Citizen Journalism with a Better Flavor
Volume IX, Issue IIa
The Power of Inspiration
The 1964-1965 World's Fair [1.] indeed provided inspirational. As a boy I was fascinated with the shapes modern materials could be formed into. Walking in the woods and meadows, it seemed that the best inspiration for the fair's designers had been nature itself. In fact, the most memorable shapes and images of the fair did not spring from technology so much as from observation of forms that are timeless.
There has not been another New York World's Fair. The closest thing to it in recent times might be Walt Disney's Experimental Prototype Community of Tomorrow. EPCOT is indeed a continual world's fair... but it is not a community (experimental or otherwise), no one LIVES there! Though various pavilions show unfulfilled wonders and extol the power of human imagination (I love the character: 'Figment' who stars in one such show), there is no place in the design of EPCOT for living.
Disney himself wanted to build the community of tomorrow. After his death his organization crafted the fair. Still, the vision persisted and Disney created Celebration, indeed a new community that people could actually live in. Interestingly enough, the town was patterned on 'New Urbanist' ideas rather than those of Twentieth Century designers like James Rouse, who built Columbia, Maryland in the decade following the World's Fair. New Urbanism promises tighter-knit neighborhoods more inspired by Nineteenth Century cities.
The verdict is still out on Celebration. Some residents express frustration over the control the Disney organization maintains over the town. There are the usual frustrations with such things as the school and community services. This was to be expected, however. Real differences and real problems will inevitably occur when you populate a real community with real people. Some of the brilliant exhibits Disney created for the 1964-1965 fair still exist, and you can see them in Disney World. The last time I visited Disney World, a sign announced that the popular exhibit: "It's a Small World" was closed for repairs.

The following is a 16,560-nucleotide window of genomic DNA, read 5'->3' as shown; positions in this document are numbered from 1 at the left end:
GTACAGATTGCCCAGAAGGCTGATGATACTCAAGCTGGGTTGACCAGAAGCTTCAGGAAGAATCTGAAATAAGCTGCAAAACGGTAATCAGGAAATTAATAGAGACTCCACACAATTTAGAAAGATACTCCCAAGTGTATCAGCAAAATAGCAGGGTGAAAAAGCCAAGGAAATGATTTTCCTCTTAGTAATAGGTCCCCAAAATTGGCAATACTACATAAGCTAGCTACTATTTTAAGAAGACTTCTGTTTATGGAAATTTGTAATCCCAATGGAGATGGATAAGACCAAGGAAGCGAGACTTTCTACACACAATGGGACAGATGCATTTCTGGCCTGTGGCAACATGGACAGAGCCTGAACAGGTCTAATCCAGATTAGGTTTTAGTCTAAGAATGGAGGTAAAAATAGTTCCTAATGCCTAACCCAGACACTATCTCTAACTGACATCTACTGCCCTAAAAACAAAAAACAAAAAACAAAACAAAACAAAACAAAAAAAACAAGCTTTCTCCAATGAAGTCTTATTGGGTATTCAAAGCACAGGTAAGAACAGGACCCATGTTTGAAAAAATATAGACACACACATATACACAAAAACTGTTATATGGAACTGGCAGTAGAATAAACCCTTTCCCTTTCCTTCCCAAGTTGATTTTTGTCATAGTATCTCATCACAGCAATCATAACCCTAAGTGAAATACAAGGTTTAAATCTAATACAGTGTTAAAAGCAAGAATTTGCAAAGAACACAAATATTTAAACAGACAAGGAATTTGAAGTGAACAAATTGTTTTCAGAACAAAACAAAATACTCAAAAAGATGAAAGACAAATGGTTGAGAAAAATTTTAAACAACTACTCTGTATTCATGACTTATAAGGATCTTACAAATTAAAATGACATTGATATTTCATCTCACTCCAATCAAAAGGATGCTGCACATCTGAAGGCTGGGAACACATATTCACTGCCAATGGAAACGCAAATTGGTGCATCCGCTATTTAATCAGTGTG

Perhaps it is a fitting metaphor. The world itself is a far different place from the world that seemed to be the promise of the fair. Old-fashioned hostilities have replaced the beautiful legislative process that seemed to be the promise in those many nations represented at the fair fifty years ago.
Sycamore and Ice, Mint Spring Park near Crozet, Virginia.
Photo by Bob Kirchman
The Power of Inspiration
When twelve people died last week in the attacks on satirical magazine: Charlie Hebdo, the world's journalistic community was moved to bring the world together. Free Speech was under assault. Thousands were inspired to converge on Paris (as they should) in opposition to the violence. In Northern Nigeria, near lake Chad, Boko Haram has destroyed villages and killed thousands. The world is not so greatly moved to outrage. Nigeria's homegrown Sunni terrorist group gets away with murder. Six months ago the group kidnapped 276 girls from a school in Chibok. Most of the girls were Christian. 219 of them are still missing. Hundreds more children are missing as well. Christianity Today estimates that over 1600 Christians have died at the hands of the terrorists. [2.] The number is likely far higher.
Boko Haram is an extremist Islamic organization, which in 1992, expressed its desire, along with the Organization of Islamic Conference (OIC), to make all of Nigeria a Muslim state. (Nigeria is a member of OIC). Over 90 percent of buildings destroyed by Boko Haram are Christian churches according to Christianity Today. "The Church is strong and vibrant," the magazine reports. Recent attacks in Baga, Near the border with Chad, left 2000 dead. Many more lives have been disrupted. In the Congo, sadly, similar events are taking place. Here is a letter, received around Christmas time from Bishop Unda Yemba Gabriel in that nation:
Greetings in the name of our Lord and Savior Jesus Christ.
As I write these few lines, my heart is too heavy because of the situation going on in Beni territory, northeast of the Democratic Republic of Congo, which is part of my Episcopal Area. The efforts of our army (are) insufficient to protect people.
People there are killed every day in the neighboring villages and we run the risk of losing all our believers. Two weeks ago, a group of Uganda rebels killed people in the villages (of) Kamango, Oicha and Mbawu. A Methodist family (a father, his wife and their two children) were killed with machetes.
Many people are fleeing to Beni. Our local congregations there are crowded with displaced people who flee from villages for their lives. We need your prayers. But, as you know, food and basic needs must be met. Our evangelization should reach people in need.
I am sending this SOS message to all those who may want to help.
May G-d be with us all during Christmas, but let’s keep in mind that our brothers and sisters are dying somewhere because of selfish interests.
Bishop Unda Yemba Gabriel
Resident Bishop, East Congo Episcopal Area [3.]
There will be no 'great big beautiful tomorrow' for these brothers and sisters in Africa provided by technology or Western-styled Constitutions. They hope in the G-d who holds tomorrow... and that is the inspiration that sustains them!
A Winter's day on the Blue Ridge Parkway.
Photo by Bob Kirchman
The 'Carousel of Progress'
Walt Disney himself designed this exhibit for General Electric.